The question should be: Do you have your business card with you? Twice last year I met writers at social events (events not connected with writing) who had newly published books. One was independently published while the other woman had been published by one of the Big Four’s imprints. Each lady was excited about her new book, but when I asked for a business card so I would remember her name and the name of the book, the writer didn’t have a business card with her. (In one case she hadn’t had any made.)
I am terrible with names. I try to remember, but unless I can connect something unusual to a name, I’ll forget it. Or, I’ll remember a first name, but not first and last. So, sometime after meeting these two women, as I stood in a bookstore looking at stacks of novels, trying to remember the writer’s name so could at least see if the book might interest me, nothing came to mind. (Same was true when I was on Amazon.) What’s worse is I haven’t run into either of these women since those particular events.
If either woman had given me her business card, I could have slipped it into my pocket or purse and later looked at the information on the card and recalled our conversation. With that information, I could have looked for the book and possibly purchased the book. By not having a business card with them, they lost a potential sale.
A writer’s business card should not give any more personal information than you’re willing to share openly on your website or Facebook. I don’t recommend including your home address, or even the city where you live. If you want fan mail, rent a PO Box and list that address. Whether you include your phone number or not is up to you. Definitely include your email address (at least the one you use as a writer) and the URL of your website. Maybe your Facebook, Twitter, and other social media sites can be listed.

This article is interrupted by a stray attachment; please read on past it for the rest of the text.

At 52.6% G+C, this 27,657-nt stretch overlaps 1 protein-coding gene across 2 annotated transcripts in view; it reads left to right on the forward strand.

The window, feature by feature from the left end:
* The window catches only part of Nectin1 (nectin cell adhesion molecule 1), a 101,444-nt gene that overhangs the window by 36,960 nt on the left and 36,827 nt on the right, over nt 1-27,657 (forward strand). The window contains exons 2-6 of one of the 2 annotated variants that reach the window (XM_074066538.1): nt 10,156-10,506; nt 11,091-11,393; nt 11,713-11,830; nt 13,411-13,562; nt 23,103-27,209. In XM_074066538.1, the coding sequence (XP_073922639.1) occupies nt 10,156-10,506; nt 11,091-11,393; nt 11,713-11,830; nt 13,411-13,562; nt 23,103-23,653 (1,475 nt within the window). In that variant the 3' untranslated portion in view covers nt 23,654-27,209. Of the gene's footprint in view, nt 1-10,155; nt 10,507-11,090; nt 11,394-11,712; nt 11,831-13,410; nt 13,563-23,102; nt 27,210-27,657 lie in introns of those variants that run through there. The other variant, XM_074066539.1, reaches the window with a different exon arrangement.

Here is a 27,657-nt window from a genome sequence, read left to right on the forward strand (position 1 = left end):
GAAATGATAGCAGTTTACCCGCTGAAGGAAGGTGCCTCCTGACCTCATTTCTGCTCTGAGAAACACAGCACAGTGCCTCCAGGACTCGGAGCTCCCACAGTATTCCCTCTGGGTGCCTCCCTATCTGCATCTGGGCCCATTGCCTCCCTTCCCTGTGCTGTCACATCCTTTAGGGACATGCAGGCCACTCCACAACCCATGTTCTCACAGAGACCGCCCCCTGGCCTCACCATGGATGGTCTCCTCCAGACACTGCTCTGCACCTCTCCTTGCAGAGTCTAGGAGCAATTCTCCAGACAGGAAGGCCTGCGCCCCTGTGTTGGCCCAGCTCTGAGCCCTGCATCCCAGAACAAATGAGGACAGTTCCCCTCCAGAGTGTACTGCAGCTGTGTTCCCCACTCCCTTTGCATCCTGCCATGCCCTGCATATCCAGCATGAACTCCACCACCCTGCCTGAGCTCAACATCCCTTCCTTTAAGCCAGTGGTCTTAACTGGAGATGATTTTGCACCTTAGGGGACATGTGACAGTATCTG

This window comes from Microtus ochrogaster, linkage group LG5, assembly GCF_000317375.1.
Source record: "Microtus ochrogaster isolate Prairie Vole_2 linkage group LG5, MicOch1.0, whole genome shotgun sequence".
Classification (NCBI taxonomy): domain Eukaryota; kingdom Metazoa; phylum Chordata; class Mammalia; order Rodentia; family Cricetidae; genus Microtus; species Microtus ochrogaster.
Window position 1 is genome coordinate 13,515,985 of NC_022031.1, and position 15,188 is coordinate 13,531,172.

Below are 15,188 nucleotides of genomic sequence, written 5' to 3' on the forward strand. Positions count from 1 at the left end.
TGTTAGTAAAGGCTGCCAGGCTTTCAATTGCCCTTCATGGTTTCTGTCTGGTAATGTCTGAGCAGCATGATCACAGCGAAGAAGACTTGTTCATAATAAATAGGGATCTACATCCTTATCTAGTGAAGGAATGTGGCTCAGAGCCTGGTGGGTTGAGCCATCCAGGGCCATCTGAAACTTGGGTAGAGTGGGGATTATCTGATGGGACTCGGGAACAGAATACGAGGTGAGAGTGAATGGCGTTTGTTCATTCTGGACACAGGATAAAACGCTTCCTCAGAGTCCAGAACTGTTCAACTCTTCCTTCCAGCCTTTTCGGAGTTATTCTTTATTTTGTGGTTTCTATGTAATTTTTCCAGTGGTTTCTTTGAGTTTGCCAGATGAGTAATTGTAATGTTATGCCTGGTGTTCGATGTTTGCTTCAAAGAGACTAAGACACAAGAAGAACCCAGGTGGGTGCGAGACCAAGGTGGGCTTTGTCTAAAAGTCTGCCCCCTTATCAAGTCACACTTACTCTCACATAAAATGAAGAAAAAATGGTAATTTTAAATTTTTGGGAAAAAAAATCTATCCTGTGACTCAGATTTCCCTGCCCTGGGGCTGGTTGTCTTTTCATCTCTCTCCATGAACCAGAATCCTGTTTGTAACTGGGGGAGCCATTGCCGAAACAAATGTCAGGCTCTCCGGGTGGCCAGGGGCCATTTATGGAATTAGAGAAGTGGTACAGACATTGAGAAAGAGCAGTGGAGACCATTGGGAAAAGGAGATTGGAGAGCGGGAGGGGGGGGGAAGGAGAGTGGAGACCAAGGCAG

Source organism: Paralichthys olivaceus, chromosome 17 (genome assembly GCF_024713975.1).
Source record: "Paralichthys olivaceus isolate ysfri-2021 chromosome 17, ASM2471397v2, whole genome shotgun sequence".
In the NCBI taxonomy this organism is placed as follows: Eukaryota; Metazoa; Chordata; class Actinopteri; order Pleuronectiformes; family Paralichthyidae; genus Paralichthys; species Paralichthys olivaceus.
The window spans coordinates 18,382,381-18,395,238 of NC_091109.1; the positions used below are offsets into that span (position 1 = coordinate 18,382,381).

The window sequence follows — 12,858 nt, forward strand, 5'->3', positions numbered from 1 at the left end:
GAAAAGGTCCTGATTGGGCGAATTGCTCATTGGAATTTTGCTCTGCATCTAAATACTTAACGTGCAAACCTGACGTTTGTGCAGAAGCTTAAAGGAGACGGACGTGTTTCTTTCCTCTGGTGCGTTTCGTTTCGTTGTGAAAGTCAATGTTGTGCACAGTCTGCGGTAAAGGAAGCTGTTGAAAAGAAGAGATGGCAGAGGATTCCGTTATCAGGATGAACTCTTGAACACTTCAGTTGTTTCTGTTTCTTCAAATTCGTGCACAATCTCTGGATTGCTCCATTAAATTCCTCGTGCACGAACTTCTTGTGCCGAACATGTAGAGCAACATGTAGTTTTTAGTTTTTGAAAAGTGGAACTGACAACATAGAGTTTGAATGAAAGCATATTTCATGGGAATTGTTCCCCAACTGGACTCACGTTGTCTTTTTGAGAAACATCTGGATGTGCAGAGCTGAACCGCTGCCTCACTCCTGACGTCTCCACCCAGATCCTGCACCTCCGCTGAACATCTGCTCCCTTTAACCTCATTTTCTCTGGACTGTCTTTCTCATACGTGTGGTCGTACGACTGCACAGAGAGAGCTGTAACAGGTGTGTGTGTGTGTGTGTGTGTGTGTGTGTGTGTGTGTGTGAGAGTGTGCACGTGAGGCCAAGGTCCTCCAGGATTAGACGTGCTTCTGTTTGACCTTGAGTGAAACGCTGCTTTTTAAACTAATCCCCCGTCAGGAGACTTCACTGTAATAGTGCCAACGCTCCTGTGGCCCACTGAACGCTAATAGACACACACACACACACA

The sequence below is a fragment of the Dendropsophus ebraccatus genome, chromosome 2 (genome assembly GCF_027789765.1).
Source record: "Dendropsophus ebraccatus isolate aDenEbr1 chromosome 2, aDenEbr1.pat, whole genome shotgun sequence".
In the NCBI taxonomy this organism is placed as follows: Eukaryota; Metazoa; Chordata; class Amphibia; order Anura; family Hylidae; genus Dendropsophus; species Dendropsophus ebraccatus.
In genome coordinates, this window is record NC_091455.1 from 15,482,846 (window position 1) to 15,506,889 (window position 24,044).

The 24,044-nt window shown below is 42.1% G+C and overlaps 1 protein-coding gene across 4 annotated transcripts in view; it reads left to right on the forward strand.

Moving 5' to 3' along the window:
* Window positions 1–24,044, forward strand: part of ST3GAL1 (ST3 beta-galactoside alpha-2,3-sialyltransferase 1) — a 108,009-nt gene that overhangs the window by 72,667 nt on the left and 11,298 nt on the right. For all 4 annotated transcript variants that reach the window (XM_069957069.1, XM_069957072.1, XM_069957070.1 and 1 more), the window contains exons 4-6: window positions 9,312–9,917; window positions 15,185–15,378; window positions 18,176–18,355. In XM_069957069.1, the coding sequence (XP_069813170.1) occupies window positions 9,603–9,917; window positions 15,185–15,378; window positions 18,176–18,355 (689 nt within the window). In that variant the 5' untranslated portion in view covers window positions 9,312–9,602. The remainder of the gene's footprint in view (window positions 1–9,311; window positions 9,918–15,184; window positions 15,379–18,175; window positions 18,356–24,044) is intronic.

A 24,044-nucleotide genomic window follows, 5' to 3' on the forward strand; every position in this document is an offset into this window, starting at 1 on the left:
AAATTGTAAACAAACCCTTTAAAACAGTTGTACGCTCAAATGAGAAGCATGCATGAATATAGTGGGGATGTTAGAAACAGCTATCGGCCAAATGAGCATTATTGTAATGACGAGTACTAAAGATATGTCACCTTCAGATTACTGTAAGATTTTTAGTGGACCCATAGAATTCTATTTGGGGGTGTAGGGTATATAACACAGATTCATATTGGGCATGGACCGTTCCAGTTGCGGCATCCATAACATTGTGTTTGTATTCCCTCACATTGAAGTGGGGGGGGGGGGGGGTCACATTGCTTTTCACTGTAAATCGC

Whether you are a published writer or not, I suggest you include the word WRITER on the card. Sure, if you don’t have anything published, it’s a bit awkward when someone asks, “What have you had published?” but you can always say, “I’m working on….,” and give a short description of what you are working on. You never know when you might run into an agent or publisher who might be looking for something like that, and I’ve often met people who turn out to have exactly the kind of information I need for a work in progress.
If you are published, a picture of your cover on the card helps. Not only do I now have your name, but when looking for your book, I have an image. If you are multi-published, do you have a logo, picture, or image (your brand) that would help me recognize your work? It also helps if you can add what type of writing you do: fiction or non-fiction; romance; mystery; scifi; horror; etc.
There are on-line companies that print business cards for a relatively small cost. I find it best to order small quantities so I can change the design as new books are released or if I make changes in any of my information.
Now that you have a business card, stick a few in your purse or pocket. (There are cases that range from simple to ornate that you can use to carry your cards so they don’t get wrinkled or dirty.) And don’t be afraid to hand out your card. There are others like me who forget names. Help us remember who you are and what you write.